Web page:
Once a month or so they meet with the local village elders to discuss whatever issues have arisen between the military unit and the people who actually live there.  In their first meeting, the sergeant, coming off like a cross between a car salesman and an asshole cop (a uniquely American mix, to be sure) and complete with Cro-Magnon forehead, talks while the village elders, a collection of gnarled and withered men with long scraggly beards, most of whom look to be in the vicinity of, say, 150 years old, listen in silence.

The sergeant tells them about a road that’s going to be built, which, he promises, will bring prosperity to the area.  Not one of the men so much as blinks.  Then one of them pipes up (through an interpreter) about villagers getting shot on their land.  The sergeant bristles.  This is clearly not part of the script.  He reminds the village men that whatever problems they had had with his predecessor are no more and that they’re working from a “clean slate.”  He’s impatient with all of this diplomatic bullshit.  It’s obvious that he views these little get-togethers as more of a one-way affair.

The regular soldiers, meanwhile, seem like a fairly ordinary assortment of young men with more energy, sexual and otherwise, than acceptable outlets.  There are the impromptu wrestling matches and the faux-homoerotic grab-assing and simulated butt fucking, along with various other forms of “manly” behavior, that anyone who’s spent any time in a high school locker room would recognize.  They’re like a football team with explosives and automatic weapons, a notion that doesn’t inspire much confidence.  In one-on-one interviews recorded after the tour was over and they had returned to their permanent base (in Italy, I believe), they talk about what it was like to be shot at and recount firefights in which friends were killed or wounded and try, mostly unsuccessfully, to put their emotions into words.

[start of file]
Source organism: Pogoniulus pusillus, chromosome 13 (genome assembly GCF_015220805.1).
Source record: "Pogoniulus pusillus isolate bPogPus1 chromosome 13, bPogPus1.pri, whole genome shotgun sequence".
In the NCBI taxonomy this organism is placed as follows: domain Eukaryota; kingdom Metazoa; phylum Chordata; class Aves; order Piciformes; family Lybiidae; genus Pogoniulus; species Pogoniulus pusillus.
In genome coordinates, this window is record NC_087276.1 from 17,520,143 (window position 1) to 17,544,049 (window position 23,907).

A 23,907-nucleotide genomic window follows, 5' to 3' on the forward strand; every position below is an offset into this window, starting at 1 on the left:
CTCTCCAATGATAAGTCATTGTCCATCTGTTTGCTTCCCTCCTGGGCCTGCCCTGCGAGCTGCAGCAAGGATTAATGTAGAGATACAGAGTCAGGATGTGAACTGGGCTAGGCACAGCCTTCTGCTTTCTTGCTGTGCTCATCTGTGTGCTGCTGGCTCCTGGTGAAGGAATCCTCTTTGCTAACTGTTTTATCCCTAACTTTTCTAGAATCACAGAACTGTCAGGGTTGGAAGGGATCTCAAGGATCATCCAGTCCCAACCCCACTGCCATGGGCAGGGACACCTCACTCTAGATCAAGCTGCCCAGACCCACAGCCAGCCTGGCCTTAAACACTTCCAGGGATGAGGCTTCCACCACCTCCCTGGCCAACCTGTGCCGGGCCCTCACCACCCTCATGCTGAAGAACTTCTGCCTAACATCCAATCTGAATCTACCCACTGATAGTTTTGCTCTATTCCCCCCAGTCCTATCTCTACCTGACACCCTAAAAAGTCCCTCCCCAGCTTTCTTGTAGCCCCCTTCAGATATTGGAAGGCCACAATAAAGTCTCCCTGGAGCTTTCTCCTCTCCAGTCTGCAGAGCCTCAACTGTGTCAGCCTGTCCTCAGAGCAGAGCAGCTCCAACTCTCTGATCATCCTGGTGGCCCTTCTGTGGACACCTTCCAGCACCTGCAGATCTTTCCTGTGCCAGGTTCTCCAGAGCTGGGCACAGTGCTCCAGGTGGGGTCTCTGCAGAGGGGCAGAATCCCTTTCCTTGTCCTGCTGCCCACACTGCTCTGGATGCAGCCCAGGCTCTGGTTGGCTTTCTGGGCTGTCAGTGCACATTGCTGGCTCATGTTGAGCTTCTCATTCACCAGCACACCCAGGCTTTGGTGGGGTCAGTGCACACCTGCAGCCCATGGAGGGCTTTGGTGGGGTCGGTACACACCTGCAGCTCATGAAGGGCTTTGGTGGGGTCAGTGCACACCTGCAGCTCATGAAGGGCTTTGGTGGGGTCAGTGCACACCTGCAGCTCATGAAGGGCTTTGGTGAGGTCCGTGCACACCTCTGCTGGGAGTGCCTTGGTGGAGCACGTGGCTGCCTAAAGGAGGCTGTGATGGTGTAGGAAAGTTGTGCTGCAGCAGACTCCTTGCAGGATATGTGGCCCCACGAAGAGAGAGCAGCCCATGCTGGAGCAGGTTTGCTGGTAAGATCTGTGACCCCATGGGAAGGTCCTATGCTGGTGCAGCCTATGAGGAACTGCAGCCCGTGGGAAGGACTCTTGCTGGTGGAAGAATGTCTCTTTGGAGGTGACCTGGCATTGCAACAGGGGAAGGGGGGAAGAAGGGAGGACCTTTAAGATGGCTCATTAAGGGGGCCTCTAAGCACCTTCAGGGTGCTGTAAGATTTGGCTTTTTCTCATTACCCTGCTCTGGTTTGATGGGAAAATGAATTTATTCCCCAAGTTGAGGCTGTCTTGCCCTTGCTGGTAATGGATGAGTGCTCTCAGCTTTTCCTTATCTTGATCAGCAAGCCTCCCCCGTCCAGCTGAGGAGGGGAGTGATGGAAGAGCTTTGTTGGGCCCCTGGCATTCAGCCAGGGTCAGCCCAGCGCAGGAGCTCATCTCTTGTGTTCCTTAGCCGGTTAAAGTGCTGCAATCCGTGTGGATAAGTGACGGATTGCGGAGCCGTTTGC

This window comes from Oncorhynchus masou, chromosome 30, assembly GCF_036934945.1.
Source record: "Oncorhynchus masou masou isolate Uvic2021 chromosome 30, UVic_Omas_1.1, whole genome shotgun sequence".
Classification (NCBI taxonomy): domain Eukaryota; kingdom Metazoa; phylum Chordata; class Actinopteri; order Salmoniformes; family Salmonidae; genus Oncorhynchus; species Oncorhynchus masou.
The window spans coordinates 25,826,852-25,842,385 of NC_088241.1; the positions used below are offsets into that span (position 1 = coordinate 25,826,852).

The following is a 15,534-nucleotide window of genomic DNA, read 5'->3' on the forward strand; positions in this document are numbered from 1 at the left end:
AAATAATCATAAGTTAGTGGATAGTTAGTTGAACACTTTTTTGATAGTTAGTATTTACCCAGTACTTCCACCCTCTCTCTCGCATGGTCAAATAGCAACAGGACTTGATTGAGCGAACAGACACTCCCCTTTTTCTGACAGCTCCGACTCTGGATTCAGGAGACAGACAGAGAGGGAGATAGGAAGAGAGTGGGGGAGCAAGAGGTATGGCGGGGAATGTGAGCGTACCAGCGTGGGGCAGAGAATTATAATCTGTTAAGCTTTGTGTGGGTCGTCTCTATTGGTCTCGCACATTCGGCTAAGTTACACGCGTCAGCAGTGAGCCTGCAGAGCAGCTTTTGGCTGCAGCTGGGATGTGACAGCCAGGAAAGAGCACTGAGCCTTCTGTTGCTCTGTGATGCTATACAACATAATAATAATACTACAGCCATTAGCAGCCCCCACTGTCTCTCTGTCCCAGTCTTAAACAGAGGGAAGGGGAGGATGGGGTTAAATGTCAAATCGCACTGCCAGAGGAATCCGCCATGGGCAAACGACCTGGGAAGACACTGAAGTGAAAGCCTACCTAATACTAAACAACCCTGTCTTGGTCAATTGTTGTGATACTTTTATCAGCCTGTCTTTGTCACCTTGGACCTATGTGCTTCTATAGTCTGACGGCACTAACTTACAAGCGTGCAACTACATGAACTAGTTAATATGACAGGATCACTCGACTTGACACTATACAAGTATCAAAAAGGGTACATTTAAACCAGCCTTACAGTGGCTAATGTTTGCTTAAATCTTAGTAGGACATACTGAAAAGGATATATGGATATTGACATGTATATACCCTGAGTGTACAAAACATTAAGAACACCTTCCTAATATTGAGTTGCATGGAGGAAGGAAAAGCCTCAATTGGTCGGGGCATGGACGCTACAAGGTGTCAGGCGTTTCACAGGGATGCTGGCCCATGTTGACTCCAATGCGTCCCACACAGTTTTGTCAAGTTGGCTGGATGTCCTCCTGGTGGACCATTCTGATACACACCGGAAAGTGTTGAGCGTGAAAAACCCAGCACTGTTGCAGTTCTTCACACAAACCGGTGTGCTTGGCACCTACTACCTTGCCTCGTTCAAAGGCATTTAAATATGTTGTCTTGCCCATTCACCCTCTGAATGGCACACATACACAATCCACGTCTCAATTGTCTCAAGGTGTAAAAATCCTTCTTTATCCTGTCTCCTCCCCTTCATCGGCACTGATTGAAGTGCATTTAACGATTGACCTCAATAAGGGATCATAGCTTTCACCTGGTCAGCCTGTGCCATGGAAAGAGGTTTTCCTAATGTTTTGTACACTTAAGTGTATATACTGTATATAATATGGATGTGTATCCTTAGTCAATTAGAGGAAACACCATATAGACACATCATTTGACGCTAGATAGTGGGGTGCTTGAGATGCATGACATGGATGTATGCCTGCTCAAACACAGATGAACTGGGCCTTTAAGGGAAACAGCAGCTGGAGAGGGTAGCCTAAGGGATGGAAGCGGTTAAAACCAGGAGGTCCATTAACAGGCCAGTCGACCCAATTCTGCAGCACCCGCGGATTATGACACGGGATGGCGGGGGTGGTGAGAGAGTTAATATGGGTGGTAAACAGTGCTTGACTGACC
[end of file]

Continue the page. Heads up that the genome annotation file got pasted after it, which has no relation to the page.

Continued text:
The sense of the overall “mission” given by the film is one of aimlessness punctuated by machine gun fire and bombs dropped from airplanes exploding in the green hills, with the latter producing the inevitable “collateral damage.”  But the incident that best epitomizes the tragicomical farce of the entire situation—not just this particular unit’s tour, but the entire US occupation of Afghanistan—is when one of the villagers comes to the platoon’s camp asking to be compensated for his dead cow, which some of the soldiers had killed after it had gotten snagged in a barbed wire fence and they had been unable (or perhaps unwilling) to free it.  Earlier there was a scene in which the soldiers, laughing, talked about what a great meal it had made.  Now this poor farmer comes asking to be paid for his loss and he’s told that they will not give him money, only the equivalent in rice and beans.  The man is not happy but the soldier just shrugs: sorry, take it or leave it, old man.  I believe this is what they call “winning hearts and minds.”